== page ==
The boss of the UK's busiest port has warned people travelling to the European mainland in the run-up to Brexit to be prepared for disruption.
Dover Harbour Board chief executive Doug Bannister told the BBC families should allow sufficient time and have snacks and water in their cars.
"If it takes an additional two minutes to process a vehicle, that could lead to a 17-mile queue," he said.
Dover handles 17% of the UK's goods trade, worth more than £120bn.
Every year, 2.3 million tourist vehicles pass through the port.
The UK is scheduled to leave the EU on 29 March, although there is a possibility that the deadline will be extended.
The government said last year that Dover and other Channel ports could face disruption for up to six months in the event of a no-deal Brexit.
Bookings for the rest of this month have not been affected by the unfolding Brexit crisis and port officials are expecting to deal with the same number of passengers and lorries.
"I can appreciate the concerns people have," Mr Bannister told BBC Radio 5 live's Wake Up To Money.
"If anybody who is planning a trip to Dover knows exactly what's going to happen on the 29th, there are a few million people who would appreciate that knowledge."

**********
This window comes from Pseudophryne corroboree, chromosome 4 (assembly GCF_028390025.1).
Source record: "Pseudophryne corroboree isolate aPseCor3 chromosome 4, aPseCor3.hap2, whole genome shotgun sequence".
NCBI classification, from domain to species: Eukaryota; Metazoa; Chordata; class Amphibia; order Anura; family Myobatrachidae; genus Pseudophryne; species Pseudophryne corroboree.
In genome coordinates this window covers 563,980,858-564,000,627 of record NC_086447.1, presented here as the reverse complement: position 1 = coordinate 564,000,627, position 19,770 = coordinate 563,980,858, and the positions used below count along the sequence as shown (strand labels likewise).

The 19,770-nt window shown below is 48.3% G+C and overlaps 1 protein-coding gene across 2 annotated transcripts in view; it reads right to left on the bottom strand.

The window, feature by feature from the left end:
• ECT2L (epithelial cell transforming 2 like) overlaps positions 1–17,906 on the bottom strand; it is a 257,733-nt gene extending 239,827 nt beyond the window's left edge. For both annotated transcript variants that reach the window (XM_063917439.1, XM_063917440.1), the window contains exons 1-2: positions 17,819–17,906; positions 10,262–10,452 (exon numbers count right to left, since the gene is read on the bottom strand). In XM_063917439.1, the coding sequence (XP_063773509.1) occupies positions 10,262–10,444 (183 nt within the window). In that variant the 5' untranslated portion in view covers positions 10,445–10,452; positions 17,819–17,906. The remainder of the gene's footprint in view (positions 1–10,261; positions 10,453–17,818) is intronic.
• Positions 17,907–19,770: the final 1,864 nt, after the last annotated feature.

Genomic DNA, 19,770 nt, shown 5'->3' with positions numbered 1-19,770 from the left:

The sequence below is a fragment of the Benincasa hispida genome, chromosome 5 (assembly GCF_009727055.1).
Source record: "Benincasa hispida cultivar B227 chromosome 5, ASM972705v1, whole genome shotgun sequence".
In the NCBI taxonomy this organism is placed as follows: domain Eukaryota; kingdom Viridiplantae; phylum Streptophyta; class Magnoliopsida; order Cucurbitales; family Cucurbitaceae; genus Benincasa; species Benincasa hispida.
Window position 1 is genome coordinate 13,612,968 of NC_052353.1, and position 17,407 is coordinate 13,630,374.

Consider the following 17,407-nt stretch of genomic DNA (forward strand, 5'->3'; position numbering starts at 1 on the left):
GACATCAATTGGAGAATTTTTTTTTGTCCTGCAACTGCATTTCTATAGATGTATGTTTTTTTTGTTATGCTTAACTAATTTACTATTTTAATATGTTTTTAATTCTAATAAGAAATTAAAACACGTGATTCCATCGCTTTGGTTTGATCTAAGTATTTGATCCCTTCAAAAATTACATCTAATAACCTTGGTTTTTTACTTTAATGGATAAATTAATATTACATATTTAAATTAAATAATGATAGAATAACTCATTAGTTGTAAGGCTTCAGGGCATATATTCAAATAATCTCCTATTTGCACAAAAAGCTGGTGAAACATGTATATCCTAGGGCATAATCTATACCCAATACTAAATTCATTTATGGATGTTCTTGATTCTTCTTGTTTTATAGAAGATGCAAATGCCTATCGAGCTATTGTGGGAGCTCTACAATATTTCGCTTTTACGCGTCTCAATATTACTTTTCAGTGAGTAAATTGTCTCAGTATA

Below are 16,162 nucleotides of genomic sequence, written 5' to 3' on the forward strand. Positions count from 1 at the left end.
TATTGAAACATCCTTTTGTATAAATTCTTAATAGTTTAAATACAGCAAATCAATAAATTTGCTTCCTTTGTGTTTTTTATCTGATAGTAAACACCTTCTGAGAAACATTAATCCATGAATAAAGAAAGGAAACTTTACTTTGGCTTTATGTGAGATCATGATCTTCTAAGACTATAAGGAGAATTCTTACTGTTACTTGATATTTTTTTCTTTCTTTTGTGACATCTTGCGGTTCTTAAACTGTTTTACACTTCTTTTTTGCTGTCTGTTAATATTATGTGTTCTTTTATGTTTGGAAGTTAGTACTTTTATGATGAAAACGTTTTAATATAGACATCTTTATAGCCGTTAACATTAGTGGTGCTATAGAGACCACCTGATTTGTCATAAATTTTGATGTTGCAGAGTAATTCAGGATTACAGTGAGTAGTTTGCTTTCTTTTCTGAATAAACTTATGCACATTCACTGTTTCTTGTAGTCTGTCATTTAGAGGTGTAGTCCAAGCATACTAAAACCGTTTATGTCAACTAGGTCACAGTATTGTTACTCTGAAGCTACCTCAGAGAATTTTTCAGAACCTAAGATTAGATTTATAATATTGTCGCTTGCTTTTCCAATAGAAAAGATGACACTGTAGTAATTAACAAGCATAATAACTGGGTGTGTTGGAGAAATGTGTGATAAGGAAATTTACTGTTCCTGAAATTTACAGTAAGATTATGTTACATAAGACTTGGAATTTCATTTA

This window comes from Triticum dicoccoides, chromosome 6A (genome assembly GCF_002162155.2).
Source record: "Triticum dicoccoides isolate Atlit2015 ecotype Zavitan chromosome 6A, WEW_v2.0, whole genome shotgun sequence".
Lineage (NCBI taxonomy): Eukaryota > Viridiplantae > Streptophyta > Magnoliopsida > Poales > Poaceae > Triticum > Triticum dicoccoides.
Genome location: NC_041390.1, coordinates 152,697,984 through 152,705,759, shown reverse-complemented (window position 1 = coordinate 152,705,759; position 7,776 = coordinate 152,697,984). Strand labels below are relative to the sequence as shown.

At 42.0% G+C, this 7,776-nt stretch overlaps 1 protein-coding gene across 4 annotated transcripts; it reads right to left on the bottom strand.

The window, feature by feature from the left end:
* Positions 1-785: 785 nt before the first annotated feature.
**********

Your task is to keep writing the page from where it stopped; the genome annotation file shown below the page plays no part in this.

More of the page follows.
Mr Bannister added: "It is an uncertain period. I think people will be vigilant enough to take the appropriate measures.
"We will absolutely do our very best to make sure information is out there in the public domain upon which people will plan their journeys."
The port authority has cancelled workers' holidays, changed their rotas and brought in extra staff to cope with whatever happens.
It has been working closely with the government's Border Delivery Group and its plan for Brexit will be up and running from Wednesday.
The port is part of the Kent Resilience Forum, made up of the county council and local business, and has plans for various different Brexit scenarios.
Dover is no stranger to traffic jams. Most recently, industrial action by French customs officers resulted in lengthy delays.
Operation Stack, where lorries queue on the M20 when there are problems on the ferries or at the Channel Tunnel, will be replaced by Operation Brock, an attempt to reduce traffic on the M20 by creating a contraflow.
Mr Bannister, who started his job in January, worries that even though the port has spent time and money planning for a no-deal Brexit, it has no control over additional passport checks as passengers and freight enter from France.
He is hopeful cars and lorries will be able to move through seamlessly, but says any extra scrutiny will mean there are delays.
"Check the roads, check apps on traffic info and mapping apps" before setting out, he advised travellers.